2. Materials and Methods

2.1. RNA-Seq Data Analysis

We had previously conducted RNA-seq with one tissue of invasive ductal carcinoma (luminal B subtype) from breast tissue and a corresponding adjacent normal tissue biopsied from a Korean breast cancer patient with informed consent. The data has been deposited under the gene expression omnibus (GEO) accession number GSE110114. We used this RNA-seq dataset to evaluate the impact of RNA quality and sample variations to identify differentially expressed genes (DEGs) in this study. The RNA-seq dataset was downloaded and processed using the Octopus-toolkit (version 2.1.0) [7]. Briefly, low-quality portions of paired-end reads were trimmed using Trimmomatic (version 0.36) [8]. The trimmed reads were mapped to the human reference genome (hg38 assembly) using STAR (version 2.5.1) [9]. The quality of the RNA-seq data was measured using the transcript integrity number (TIN) score calculated by RSeQC (version 2.6.4; tin.py) (http://rseqc.sourceforge.net/#tin-py) [10]. The abundances of whole genes (GENCODE comprehensive gene annotation, version 27; https://www.gencodegenes.org/releases/current.html) were estimated using Cuffnorm in the Cufflink application (version 2.2.1) [11]. The fragments per kilobase of transcript per million mapped reads (FPKM) values were used to compare gene’s expression levels. Cuffdiff in the Cufflink program was used to identify differentially expressed genes.

2.2. Principal Component Analysis Plot

Principal component analysis (PCA) plots were generated using the ggfortify package in R (https://github.com/sinhrks/ggfortify) [12] with FPKM values or TIN scores. The following command was used: autoplot(prcomp(DATA), label=TRUE, label.size=3).

2.3. Gene Ontology Analysis and Box Plots

Gene ontology (GO) analysis was performed using Metascape (http://metascape.org/) [13]. Box plots were generated using BoxPlotR [14].

3. Results

3.1. Systematic Evaluation of RNA-Seq Data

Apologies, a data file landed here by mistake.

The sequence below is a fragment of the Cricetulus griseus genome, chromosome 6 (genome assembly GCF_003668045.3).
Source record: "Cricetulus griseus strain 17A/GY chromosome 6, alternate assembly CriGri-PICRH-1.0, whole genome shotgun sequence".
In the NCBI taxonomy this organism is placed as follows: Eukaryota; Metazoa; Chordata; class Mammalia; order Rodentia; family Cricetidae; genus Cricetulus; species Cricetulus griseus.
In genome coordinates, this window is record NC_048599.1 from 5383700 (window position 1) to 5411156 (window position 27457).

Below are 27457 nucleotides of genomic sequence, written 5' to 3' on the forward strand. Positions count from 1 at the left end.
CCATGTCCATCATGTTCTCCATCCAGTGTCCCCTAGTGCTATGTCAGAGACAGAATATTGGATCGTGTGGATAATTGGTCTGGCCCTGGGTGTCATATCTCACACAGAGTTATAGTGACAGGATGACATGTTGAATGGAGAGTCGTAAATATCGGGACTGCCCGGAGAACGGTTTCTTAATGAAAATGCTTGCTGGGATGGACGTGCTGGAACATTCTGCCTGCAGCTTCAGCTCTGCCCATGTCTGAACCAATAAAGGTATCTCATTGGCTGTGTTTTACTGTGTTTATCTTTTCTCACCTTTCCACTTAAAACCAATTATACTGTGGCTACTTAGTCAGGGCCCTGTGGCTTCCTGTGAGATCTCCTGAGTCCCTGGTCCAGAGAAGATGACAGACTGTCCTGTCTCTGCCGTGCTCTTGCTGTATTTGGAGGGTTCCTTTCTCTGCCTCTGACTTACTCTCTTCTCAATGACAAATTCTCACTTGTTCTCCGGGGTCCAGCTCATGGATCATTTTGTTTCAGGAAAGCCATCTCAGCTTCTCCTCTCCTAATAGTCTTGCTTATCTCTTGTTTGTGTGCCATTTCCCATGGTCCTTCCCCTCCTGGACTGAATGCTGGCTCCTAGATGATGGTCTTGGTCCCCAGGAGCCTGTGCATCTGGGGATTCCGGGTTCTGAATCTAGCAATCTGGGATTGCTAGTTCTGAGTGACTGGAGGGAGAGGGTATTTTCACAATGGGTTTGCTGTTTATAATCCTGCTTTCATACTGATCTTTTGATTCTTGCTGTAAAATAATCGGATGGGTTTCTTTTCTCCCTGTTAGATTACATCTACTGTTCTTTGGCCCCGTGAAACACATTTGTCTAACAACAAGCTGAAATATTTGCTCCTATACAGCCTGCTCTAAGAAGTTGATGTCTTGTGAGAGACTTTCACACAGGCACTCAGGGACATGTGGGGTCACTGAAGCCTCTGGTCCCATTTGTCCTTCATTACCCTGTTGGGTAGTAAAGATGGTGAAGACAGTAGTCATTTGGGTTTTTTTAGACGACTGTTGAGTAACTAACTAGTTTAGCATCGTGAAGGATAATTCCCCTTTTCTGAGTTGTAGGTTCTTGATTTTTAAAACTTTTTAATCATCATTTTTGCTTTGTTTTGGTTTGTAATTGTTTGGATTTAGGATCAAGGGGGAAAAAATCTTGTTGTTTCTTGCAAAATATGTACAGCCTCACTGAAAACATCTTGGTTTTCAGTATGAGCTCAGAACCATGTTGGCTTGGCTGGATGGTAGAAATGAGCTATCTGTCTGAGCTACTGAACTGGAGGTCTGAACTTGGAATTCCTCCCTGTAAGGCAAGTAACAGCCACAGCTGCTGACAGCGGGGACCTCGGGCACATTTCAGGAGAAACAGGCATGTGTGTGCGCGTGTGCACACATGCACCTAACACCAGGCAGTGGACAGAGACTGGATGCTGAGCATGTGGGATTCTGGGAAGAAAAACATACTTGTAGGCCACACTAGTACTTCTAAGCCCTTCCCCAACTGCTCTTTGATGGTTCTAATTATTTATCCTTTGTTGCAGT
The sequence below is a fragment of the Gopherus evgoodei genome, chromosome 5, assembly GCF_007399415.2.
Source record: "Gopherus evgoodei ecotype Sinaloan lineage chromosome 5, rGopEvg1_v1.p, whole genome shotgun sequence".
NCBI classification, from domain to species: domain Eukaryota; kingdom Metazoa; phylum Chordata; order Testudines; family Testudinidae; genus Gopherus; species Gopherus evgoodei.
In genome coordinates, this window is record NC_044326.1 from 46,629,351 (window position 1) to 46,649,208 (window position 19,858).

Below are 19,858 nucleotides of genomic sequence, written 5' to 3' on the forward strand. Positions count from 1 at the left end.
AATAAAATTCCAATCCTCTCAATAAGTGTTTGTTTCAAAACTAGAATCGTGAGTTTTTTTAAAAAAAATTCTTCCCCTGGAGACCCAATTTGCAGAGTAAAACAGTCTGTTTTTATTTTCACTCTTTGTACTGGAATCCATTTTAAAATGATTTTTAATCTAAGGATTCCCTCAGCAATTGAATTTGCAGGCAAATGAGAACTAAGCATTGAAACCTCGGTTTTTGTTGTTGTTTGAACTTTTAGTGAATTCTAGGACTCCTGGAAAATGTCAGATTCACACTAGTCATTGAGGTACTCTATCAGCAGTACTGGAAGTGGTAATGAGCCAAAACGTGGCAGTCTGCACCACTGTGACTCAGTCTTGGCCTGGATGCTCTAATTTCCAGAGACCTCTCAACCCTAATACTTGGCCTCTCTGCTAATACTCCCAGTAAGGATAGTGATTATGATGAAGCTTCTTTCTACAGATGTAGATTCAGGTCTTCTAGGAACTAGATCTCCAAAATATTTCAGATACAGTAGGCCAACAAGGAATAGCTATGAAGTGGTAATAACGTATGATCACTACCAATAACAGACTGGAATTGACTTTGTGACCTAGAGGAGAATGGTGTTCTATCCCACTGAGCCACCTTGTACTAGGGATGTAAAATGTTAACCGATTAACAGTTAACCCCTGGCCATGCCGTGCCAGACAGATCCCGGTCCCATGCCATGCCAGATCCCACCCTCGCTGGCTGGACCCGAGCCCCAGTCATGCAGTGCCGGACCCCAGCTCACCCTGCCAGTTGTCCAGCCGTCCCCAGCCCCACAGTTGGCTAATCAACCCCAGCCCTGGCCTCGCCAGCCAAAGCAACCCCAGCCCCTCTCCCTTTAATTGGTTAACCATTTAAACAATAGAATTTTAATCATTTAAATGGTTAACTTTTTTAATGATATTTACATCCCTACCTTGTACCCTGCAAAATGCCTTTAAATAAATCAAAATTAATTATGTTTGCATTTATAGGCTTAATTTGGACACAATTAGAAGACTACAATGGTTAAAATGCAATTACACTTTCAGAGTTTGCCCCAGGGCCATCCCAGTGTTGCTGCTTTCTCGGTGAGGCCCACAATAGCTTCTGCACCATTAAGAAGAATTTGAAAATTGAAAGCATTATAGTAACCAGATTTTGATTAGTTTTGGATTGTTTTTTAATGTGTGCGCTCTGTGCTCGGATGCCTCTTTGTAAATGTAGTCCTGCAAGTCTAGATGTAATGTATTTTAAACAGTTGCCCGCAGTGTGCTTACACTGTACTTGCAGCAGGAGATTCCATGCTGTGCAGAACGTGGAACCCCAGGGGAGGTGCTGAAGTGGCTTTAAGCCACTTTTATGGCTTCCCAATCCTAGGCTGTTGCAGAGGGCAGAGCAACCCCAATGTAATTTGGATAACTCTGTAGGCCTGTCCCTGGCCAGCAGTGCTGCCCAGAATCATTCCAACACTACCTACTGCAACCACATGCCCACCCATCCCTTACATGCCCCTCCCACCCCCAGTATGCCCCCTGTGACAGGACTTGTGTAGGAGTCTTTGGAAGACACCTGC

Although the RNA-seq technique has become a main research tool to quantify the expression levels of whole genes, researchers often do not assess the quality of RNA-seq data in detail. In fact, many studies do not determine the genuine quality (not the sequencing quality) of their RNA-seq data in depth, which could lead to the misinterpretation of results. In this study, we proposed a simple method that can assess the characteristics of RNA-seq data with mapped read files (i.e., BAM files). This approach used two estimated units, FPKM (or RPKM) and TIN score, which could be calculated easily using available applications such as Cufflinks [15] and RSeQC [10], respectively. A FPKM value [16] and TIN score [6] for a given transcript reflect expression level and RNA integrity, respectively. Therefore, the characteristics of a given RNA-seq data set can be visualized using principal component analysis (PCA) with these units. We proved the usefulness of the proposed approach by performing RNA-seq with 10 and 3 samples, respectively, obtained from invasive ductal carcinoma tissue (labeled C) and adjacent normal (labeled N) tissue of a Korean patient (GSE110114). Theoretically, the transcriptomes of cancer samples (or normal samples) in the dataset should be very similar since they were segmented from a single tissue and an expert conducted RNA-seq experiments at the same time. The characteristics of RNA-seq data were determined using the gene expression (FPKM) and RNA quality (TIN score) PCA plots (Figure 1(a)). Surprisingly, the results showed that the RNA-seq data of some of the samples were dissimilar to the other samples within the same group (cancer or normal), which indicated either differential RNA-seq quality or heterogeneous transcriptomes due to the different cell populations (Figure 1(a)). For example, the C0 sample was located far from the other cancer samples in the gene expression PCA plot, which suggested that this sample was from a spatially distinct region compared to the other cancer samples. The RNA-seq quality of the C0 sample was good, as it was positioned near the cancer sample cluster in the RNA quality PCA plot (Figure 1(a)). However, the C3 sample was located slightly outside of the cancer cluster in the gene expression PCA plot, while it was positioned far from the cancer cluster in the RNA quality PCA plot. The boxplot showing the TIN scores of samples also indicated that the C3 sample was of low quality (Figure 1(b)). Genome browser snapshots of mapped reads on two housekeeping genes, GAPDH and ACTB, also confirmed that the C3 sample was distinct from the other samples (Figure 1(c)). In the case of normal samples, the N1 sample was the highest quality, while the N2 and N3 samples were of moderate quality, as shown in the RNA quality PCA plot and boxplot (Figures 1(a) and 1(b)). Interestingly, the N3 sample was located close to the cancer cluster in the gene expression PCA plot, even though it was from adjacent normal tissue. This suggests that the majority of the transcriptomes in the N3 sample potentially came from the cancer cell population. Overall, we proposed a simple method to assess RNA-seq data in depth using the gene expression and TIN score PCA plots.